New York, NY—The below statement was issued by Sally Greenberg, Executive Director of the National Consumers League (NCL), following the New York City Council’s hearing June 19, 2013 on ticketing.

“The National Consumers League thanks Chairman Daniel Garodnick and the Consumer Affairs Committee of the Council for recognizing the unfair marketplace consumers face when trying to buy live event tickets and for considering legislation to make this notoriously opaque industry more transparent. Too often, fans are shut out of seeing their favorite artists because tickets “sell out” in seconds. In truth, many fans never had a chance to get those tickets. What they don’t know is that the vast majority are too often pre-sold to fan clubs and special credit card customers or given away to industry insiders who then re-sell them for greatly inflated prices.

“We are also grateful that Kim Knox, Tony Fangel and Elissa Verill took time out to testify on their everyday experience, because they are real consumers that are being duped when tickets to popular concerts are not available.  This is nothing short of economic fraud and we need to make this marketplace far more open and fair to consumers.”

“We want transparency so that consumers are aware that for the most part, the cards are stacked against the them and can act accordingly. Hopefully this will force ticketing giants, concert promoters, artist management and industry executives to play fair so that the fan doesn’t end up time and again with short end of the stick,” said Kim Knox, an independent event producer.

Tony Fangel, a New York City resident, gave riveting testimony about his tragicomedy like experience trying to buy tickets to his favorite group, The Killers.  “It is absurd what happens in the New York City ticket market. I have gone to over 150 concerts in my life, most of them in New York. I was unable to get Killers tickets for four years because of the tickets being immediately sold out after trying to buy during the presale and the general sale right as they went on sale. Then they would end up on a website for twice the price. Something needs to be done,” said Tony Fangel.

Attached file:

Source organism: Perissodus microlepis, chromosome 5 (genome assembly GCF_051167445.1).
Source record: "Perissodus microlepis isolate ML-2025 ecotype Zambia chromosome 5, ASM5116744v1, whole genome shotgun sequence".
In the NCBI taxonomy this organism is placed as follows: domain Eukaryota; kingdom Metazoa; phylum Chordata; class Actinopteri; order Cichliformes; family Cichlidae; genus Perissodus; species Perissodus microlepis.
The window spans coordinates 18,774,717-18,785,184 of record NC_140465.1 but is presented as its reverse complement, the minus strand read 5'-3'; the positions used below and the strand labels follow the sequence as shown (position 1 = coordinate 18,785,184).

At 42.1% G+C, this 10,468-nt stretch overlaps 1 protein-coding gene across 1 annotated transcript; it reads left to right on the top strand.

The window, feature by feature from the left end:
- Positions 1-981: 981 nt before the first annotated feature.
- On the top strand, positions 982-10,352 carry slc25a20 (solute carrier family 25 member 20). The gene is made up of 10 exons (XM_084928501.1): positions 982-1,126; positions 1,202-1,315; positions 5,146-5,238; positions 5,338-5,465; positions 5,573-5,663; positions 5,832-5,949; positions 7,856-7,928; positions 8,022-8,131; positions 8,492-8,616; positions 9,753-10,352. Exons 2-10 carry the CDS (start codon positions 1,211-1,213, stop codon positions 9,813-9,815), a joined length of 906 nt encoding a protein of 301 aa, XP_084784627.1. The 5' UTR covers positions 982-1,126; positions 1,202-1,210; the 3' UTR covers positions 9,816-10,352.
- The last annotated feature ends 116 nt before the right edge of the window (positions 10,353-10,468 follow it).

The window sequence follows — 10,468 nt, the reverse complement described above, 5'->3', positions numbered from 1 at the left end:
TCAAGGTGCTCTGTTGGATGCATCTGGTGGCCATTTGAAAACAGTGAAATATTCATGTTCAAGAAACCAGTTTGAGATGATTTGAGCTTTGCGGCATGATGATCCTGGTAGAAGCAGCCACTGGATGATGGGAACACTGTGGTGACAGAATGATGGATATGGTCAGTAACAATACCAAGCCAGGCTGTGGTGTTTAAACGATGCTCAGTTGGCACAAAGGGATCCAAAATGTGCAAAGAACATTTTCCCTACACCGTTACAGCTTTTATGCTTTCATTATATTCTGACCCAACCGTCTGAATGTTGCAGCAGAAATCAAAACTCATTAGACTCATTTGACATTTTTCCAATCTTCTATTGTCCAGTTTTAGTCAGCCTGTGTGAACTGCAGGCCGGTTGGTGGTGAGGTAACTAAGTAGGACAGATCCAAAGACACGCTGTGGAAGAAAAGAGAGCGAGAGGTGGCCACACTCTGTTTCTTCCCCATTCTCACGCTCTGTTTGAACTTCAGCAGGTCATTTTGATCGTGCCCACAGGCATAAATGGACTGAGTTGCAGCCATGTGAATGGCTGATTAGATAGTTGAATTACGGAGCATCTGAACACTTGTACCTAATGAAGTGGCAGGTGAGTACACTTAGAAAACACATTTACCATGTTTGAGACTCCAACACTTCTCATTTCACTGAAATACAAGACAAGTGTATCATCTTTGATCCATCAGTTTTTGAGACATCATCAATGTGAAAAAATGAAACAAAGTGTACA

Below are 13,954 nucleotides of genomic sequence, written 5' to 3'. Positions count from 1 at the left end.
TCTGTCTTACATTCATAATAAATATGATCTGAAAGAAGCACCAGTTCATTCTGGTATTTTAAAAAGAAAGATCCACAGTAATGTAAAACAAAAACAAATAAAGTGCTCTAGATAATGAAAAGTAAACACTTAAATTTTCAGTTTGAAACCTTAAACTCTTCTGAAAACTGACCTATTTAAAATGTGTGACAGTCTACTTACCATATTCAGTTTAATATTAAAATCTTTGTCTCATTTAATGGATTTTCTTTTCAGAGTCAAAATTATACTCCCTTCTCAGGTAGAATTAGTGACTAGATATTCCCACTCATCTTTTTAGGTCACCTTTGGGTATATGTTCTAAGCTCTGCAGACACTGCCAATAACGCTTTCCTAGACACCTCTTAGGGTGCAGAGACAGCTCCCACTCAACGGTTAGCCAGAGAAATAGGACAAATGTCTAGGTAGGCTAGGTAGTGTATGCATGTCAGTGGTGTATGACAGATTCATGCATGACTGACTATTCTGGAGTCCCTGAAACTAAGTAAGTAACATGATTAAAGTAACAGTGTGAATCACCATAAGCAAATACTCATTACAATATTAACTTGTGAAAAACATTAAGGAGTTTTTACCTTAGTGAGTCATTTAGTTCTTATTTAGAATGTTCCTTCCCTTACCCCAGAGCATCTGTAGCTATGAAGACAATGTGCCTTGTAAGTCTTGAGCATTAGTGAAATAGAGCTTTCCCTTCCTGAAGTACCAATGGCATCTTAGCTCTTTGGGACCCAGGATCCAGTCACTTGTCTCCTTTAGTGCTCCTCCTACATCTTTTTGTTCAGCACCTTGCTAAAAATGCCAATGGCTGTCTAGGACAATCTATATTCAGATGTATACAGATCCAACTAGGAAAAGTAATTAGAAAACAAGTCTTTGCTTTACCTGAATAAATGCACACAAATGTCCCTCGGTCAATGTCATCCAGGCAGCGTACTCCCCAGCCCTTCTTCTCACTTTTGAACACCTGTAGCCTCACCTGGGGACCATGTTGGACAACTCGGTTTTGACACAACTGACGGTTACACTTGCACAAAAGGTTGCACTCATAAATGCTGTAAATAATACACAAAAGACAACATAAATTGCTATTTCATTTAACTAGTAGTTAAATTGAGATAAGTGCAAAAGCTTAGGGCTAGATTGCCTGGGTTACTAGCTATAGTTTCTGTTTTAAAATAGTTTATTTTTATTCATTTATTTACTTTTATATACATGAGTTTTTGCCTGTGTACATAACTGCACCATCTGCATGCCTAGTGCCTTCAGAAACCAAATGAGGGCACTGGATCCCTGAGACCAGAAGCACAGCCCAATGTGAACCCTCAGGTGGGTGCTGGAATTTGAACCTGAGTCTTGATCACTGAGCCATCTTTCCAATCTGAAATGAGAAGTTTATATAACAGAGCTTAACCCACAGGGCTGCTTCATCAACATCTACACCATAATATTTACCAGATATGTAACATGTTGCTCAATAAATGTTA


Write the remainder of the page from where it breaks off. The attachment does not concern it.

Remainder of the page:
Another witness before the Committee told a similar story. “My friends and I tried over and over to get tickets to the Governors Ball on Governors Island, we tried the first presale and right when the tickets went on sale, the screen froze for a few minutes only to come back and say they were sold out. We tried the second presale and the same thing happened. Finally, months later when regular sale came, the tickets were $300. If there was some transparency we could have made different plans and at least had a chance to go to the concert,” said Elissa Verilli. 


About the National Consumers League

The National Consumers League, founded in 1899, is America’s pioneer consumer organization. Our mission is to protect and promote social and economic justice for consumers and workers in the United States and abroad. For more information, visit www.nclnet.org.